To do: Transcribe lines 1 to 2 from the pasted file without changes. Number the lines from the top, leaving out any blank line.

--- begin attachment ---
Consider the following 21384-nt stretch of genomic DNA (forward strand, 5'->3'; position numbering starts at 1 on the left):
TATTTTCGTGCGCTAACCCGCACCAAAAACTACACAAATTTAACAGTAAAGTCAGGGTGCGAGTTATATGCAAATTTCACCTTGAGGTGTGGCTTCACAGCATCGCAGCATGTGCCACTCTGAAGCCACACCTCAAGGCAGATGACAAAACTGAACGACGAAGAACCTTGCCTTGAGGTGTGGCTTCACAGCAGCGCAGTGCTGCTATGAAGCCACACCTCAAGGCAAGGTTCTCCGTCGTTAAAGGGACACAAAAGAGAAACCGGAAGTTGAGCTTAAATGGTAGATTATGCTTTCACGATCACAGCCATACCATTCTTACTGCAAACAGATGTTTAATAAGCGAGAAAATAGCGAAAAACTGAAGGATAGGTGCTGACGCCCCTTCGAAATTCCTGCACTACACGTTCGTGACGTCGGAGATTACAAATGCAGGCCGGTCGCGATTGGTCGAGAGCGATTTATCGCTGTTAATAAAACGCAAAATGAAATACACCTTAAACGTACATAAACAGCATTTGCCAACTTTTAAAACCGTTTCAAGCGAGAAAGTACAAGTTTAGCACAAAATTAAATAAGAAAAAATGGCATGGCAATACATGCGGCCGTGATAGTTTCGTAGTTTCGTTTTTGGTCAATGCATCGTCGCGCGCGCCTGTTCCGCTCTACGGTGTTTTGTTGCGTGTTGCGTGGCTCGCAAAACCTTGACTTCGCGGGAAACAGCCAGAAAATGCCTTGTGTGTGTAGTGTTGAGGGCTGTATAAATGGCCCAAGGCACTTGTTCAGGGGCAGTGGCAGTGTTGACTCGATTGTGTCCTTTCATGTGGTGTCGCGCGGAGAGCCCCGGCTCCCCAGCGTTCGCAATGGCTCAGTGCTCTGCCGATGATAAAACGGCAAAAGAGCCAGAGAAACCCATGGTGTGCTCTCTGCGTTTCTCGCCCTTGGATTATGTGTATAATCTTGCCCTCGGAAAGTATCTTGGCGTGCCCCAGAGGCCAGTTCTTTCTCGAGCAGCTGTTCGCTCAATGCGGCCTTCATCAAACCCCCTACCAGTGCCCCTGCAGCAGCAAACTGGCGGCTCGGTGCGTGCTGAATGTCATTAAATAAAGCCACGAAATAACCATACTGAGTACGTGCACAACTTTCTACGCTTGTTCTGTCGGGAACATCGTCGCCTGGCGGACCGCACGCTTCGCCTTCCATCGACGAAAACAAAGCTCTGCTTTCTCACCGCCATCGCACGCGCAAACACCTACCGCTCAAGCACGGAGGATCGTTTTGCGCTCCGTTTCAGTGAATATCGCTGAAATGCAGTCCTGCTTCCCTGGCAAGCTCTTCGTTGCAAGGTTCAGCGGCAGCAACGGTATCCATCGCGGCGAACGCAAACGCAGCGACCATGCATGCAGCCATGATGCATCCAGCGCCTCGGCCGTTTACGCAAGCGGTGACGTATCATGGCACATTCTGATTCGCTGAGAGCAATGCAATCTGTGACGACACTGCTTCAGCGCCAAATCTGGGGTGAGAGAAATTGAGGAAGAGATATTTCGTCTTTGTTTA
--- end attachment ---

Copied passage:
Consider the following 21384-nt stretch of genomic DNA (forward strand, 5'->3'; position numbering starts at 1 on the left):
TATTTTCGTGCGCTAACCCGCACCAAAAACTACACAAATTTAACAGTAAAGTCAGGGTGCGAGTTATATGCAAATTTCACCTTGAGGTGTGGCTTCACAGCATCGCAGCATGTGCCACTCTGAAGCCACACCTCAAGGCAGATGACAAAACTGAACGACGAAGAACCTTGCCTTGAGGTGTGGCTTCACAGCAGCGCAGTGCTGCTATGAAGCCACACCTCAAGGCAAGGTTCTCCGTCGTTAAAGGGACACAAAAGAGAAACCGGAAGTTGAGCTTAAATGGTAGATTATGCTTTCACGATCACAGCCATACCATTCTTACTGCAAACAGATGTTTAATAAGCGAGAAAATAGCGAAAAACTGAAGGATAGGTGCTGACGCCCCTTCGAAATTCCTGCACTACACGTTCGTGACGTCGGAGATTACAAATGCAGGCCGGTCGCGATTGGTCGAGAGCGATTTATCGCTGTTAATAAAACGCAAAATGAAATACACCTTAAACGTACATAAACAGCATTTGCCAACTTTTAAAACCGTTTCAAGCGAGAAAGTACAAGTTTAGCACAAAATTAAATAAGAAAAAATGGCATGGCAATACATGCGGCCGTGATAGTTTCGTAGTTTCGTTTTTGGTCAATGCATCGTCGCGCGCGCCTGTTCCGCTCTACGGTGTTTTGTTGCGTGTTGCGTGGCTCGCAAAACCTTGACTTCGCGGGAAACAGCCAGAAAATGCCTTGTGTGTGTAGTGTTGAGGGCTGTATAAATGGCCCAAGGCACTTGTTCAGGGGCAGTGGCAGTGTTGACTCGATTGTGTCCTTTCATGTGGTGTCGCGCGGAGAGCCCCGGCTCCCCAGCGTTCGCAATGGCTCAGTGCTCTGCCGATGATAAAACGGCAAAAGAGCCAGAGAAACCCATGGTGTGCTCTCTGCGTTTCTCGCCCTTGGATTATGTGTATAATCTTGCCCTCGGAAAGTATCTTGGCGTGCCCCAGAGGCCAGTTCTTTCTCGAGCAGCTGTTCGCTCAATGCGGCCTTCATCAAACCCCCTACCAGTGCCCCTGCAGCAGCAAACTGGCGGCTCGGTGCGTGCTGAATGTCATTAAATAAAGCCACGAAATAACCATACTGAGTACGTGCACAACTTTCTACGCTTGTTCTGTCGGGAACATCGTCGCCTGGCGGACCGCACGCTTCGCCTTCCATCGACGAAAACAAAGCTCTGCTTTCTCACCGCCATCGCACGCGCAAACACCTACCGCTCAAGCACGGAGGATCGTTTTGCGCTCCGTTTCAGTGAATATCGCTGAAATGCAGTCCTGCTTCCCTGGCAAGCTCTTCGTTGCAAGGTTCAGCGGCAGCAACGGTATCCATCGCGGCGAACGCAAACGCAGCGACCATGCATGCAGCCATGATGCATCCAGCGCCTCGGCCGTTTACGCAAGCGGTGACGTATCATGGCACATTCTGATTCGCTGAGAGCAATGCAATCTGTGACGACACTGCTTCAGCGCCAAATCTGGGGTGAGAGAAATTGAGGAAGAGATATTTCGTCTTTGTTTA